Police prepare for Democratic Convention
by Staff Writer
Next month’s Democratic National Convention in Charlotte has local police and sheriff departments preparing for some changes in their regular procedures.
The convention, being held in Charlotte for the first time, is bringing with it 35,000 delegates, visitors, media members and of course, President Obama and former President Bill Clinton.
The convention begins Sept. 3.
Security restrictions in Charlotte will be heightened, and authorities from Gaston, Lincoln and Iredell are either directly or indirectly lending their services to help.
Robert Tufano, a public information officer for CMPD, would not discuss the specifics of the extra security measures, but said law enforcement will be prepared when the convention begins.
“We do expect a number of outside officers to assist us with the event,” Tufano said in an email.
“Our goal is to develop a seamless security plan that will ensure a safe environment for the community, dignitaries and event participants. Additionally, there has been a tremendous amount of advance planning and coordination in the areas of venue security, air space security, training, communications and credentialing.”
The Huntersville Police Department will send a sizeable contingent to Charlotte. Those officers as well as the rest of the department have gone through special training to prepare for the event.
Deputy Chief Michael Kee said the manpower loss will result in a change of schedules around town.
“We’ve cancelled all vacations for that week, we’re going to have everyone in here,” he said. “We’ll have every officer that’s available in uniform.”
Huntersville police will be on 12-hour, rotating shifts during the week of the convention.
“I don’t think you can ever be completely ready for something of this magnitude, but we’re doing everything we can,” Kee said. “All hotels will be filled and we’re going to see a bunch of extra folks in the area.”
With those extra folks in the area, lake area police departments will likely work with one another in the event of a problem, Cornelius Captain Kevin Black said.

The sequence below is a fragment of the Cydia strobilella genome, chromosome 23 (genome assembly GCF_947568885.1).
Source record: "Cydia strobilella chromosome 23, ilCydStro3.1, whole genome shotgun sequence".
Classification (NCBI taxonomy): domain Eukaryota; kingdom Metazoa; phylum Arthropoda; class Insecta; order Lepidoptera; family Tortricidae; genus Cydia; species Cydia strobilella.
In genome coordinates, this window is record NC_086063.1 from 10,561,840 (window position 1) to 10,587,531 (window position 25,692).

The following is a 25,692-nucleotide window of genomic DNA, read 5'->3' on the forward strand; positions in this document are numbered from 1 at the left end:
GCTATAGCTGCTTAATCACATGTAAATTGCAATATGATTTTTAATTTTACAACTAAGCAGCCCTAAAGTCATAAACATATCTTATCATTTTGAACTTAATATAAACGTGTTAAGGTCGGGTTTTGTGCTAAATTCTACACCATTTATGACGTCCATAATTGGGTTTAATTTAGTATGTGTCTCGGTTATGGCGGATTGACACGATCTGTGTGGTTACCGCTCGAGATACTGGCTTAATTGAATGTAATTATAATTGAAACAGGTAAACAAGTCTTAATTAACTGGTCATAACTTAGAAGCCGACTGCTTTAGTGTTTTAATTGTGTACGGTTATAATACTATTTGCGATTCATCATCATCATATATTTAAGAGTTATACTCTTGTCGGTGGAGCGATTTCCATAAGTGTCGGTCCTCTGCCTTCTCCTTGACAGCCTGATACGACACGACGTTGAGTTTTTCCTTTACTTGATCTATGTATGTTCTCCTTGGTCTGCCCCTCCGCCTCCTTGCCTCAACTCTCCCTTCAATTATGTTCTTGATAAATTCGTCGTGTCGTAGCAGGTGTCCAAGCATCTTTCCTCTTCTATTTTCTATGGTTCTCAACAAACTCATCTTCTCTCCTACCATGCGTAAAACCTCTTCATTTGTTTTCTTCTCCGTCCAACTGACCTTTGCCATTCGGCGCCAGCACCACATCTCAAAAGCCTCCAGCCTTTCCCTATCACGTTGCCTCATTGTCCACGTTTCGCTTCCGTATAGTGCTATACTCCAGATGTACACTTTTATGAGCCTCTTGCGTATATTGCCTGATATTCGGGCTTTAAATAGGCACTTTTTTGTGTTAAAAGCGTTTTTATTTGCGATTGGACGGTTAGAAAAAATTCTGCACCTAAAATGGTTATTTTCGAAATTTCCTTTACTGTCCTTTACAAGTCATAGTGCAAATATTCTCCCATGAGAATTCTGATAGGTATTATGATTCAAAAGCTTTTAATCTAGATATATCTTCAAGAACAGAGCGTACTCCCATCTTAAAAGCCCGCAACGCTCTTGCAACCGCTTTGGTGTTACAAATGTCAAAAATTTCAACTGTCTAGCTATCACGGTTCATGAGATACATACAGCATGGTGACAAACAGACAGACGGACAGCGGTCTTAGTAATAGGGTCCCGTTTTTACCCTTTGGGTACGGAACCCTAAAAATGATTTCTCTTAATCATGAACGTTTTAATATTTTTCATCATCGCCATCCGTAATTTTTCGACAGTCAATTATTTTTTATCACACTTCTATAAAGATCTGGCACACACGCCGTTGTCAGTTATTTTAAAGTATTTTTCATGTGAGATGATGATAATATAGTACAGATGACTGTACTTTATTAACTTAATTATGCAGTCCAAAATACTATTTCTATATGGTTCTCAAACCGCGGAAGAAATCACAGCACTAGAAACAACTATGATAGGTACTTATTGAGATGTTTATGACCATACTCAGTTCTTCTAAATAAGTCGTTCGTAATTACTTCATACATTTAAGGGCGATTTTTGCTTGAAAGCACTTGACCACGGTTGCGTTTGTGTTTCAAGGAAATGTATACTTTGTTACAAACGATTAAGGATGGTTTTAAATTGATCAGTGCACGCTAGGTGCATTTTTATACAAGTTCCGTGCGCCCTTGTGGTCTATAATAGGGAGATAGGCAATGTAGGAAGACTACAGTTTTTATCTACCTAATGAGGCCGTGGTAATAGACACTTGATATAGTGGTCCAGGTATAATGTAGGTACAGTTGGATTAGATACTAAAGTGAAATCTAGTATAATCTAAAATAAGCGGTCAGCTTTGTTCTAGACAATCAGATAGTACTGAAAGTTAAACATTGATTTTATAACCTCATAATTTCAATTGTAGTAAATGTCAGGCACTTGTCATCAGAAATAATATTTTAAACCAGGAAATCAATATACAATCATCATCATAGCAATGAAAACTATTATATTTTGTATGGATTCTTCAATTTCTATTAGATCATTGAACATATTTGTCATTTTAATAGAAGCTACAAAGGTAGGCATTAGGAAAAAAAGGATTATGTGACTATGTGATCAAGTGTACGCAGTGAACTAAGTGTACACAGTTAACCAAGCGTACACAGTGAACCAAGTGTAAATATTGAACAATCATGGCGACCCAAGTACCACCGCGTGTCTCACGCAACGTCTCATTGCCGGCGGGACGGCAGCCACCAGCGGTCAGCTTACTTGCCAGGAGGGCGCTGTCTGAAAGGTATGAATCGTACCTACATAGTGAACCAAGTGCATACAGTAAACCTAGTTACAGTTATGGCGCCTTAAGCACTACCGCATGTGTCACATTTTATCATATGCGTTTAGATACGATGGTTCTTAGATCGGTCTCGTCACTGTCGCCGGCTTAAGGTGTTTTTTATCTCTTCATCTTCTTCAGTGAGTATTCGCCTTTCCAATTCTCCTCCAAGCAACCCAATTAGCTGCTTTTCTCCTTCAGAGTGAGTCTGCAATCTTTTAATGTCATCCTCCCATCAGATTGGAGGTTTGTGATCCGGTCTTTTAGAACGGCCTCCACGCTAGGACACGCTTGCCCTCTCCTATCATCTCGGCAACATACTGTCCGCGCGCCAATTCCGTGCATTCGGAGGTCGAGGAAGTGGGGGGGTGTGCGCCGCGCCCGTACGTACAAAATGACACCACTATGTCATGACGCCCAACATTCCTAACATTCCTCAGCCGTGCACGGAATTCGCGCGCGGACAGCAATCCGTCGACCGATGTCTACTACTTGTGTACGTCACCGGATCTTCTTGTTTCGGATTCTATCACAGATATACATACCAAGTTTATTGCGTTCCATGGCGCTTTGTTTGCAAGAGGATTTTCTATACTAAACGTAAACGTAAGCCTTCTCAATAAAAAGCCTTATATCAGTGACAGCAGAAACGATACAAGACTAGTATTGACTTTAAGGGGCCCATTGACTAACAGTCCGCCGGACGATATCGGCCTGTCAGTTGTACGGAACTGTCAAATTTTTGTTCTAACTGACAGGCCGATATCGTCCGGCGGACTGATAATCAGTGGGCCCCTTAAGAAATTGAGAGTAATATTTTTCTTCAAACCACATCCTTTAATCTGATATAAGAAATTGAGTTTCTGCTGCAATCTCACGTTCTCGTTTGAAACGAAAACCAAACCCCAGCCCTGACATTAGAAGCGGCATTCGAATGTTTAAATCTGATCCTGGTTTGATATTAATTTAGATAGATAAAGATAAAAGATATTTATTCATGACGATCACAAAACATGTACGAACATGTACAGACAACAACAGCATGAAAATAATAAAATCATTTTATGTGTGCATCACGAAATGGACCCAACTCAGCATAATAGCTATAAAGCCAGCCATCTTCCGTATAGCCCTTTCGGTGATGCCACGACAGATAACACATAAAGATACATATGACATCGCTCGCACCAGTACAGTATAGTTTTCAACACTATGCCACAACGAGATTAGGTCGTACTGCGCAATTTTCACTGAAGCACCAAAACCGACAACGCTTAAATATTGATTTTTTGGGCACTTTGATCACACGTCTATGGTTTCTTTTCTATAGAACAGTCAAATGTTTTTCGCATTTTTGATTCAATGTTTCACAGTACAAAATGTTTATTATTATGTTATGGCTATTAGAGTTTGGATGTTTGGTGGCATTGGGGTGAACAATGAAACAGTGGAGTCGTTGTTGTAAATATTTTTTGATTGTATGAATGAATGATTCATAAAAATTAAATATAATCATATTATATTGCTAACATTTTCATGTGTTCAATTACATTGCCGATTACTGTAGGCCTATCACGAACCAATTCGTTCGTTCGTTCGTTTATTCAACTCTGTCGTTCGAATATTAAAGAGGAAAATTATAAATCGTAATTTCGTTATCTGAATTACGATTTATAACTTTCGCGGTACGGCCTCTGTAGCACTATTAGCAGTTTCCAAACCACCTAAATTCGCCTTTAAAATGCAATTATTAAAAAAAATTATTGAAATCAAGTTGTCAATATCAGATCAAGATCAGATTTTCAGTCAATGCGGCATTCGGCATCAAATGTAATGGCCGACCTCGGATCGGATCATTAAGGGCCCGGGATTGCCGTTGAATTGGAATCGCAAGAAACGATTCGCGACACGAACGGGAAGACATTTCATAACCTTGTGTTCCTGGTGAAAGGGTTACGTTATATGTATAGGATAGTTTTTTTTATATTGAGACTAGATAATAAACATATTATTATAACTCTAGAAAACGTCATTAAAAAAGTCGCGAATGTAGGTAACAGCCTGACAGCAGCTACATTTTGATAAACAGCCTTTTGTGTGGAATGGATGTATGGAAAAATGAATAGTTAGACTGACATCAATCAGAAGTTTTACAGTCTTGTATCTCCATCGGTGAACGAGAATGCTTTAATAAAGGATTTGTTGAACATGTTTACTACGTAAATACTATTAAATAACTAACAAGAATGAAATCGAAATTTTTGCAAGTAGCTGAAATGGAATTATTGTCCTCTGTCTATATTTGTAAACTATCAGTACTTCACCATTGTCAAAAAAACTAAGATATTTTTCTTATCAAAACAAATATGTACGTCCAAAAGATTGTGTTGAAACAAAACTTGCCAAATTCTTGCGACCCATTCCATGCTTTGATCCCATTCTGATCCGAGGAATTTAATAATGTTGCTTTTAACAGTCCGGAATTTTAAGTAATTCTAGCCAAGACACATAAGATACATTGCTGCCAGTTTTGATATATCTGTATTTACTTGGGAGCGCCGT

“I think once everyone gets their schedules ironed out, those conversations will definitely happen,” Black said. “I’ve been here 18 years and haven’t seen anything this big, you’ll see more police out and about in Cornelius.”
The Lincoln County Sheriff’s Department is unique from others in that it won’t send any officers directly to Charlotte.
Instead, Lincoln County authorities are on standby to help Gaston County, which will dispatch a small force to the convention.
“We’re not anticipating they’ll need any assistance, but we’ll be there just in case,” Lincoln County Sheriff David Carpenter said. “We’ve always had mutual agreements with them and we’re always available.”
Like Cornelius, Gaston County Deputy Chief Wade Leaphart said his department met with the surrounding counties to discuss possible plans.
For security reasons, Leaphart couldn’t disclose how many officers he’ll delegate for the convention.
“All the counties are on the same page,” Leaphart said. “We’ll have people helping in Charlotte, but we’ve got the manpower to assist if anything spills over into Gaston. That’s our first priority.”
Though it’s nearly a 30-mile trek, the Mooresville Police Department will send eight officers south to alleviate some of the pressure on Charlotte-Mecklenburg police Sept. 1-7.
“I don’t think the citizens of Mooresville will see any differences in our levels of service,” Maj. Ron Chilton said. “We’ve taken a few precautions to make sure we have adequate personnel here in town.”
Roles for the eight officers haven’t been determined yet, Chilton said.
Like Kee, Chilton said he hasn’t seen anything of the DNC’s magnitude come through the Charlotte region in his 14 years on the force.
“We’re definitely airing on the side of caution should there be any kind of overflow event to Mooresville,” Chilton said. “There are going to be folks from the federal government and folks coming to support and protest the event. They’ll be all around so everyone has to be a little more aware of what’s going on.”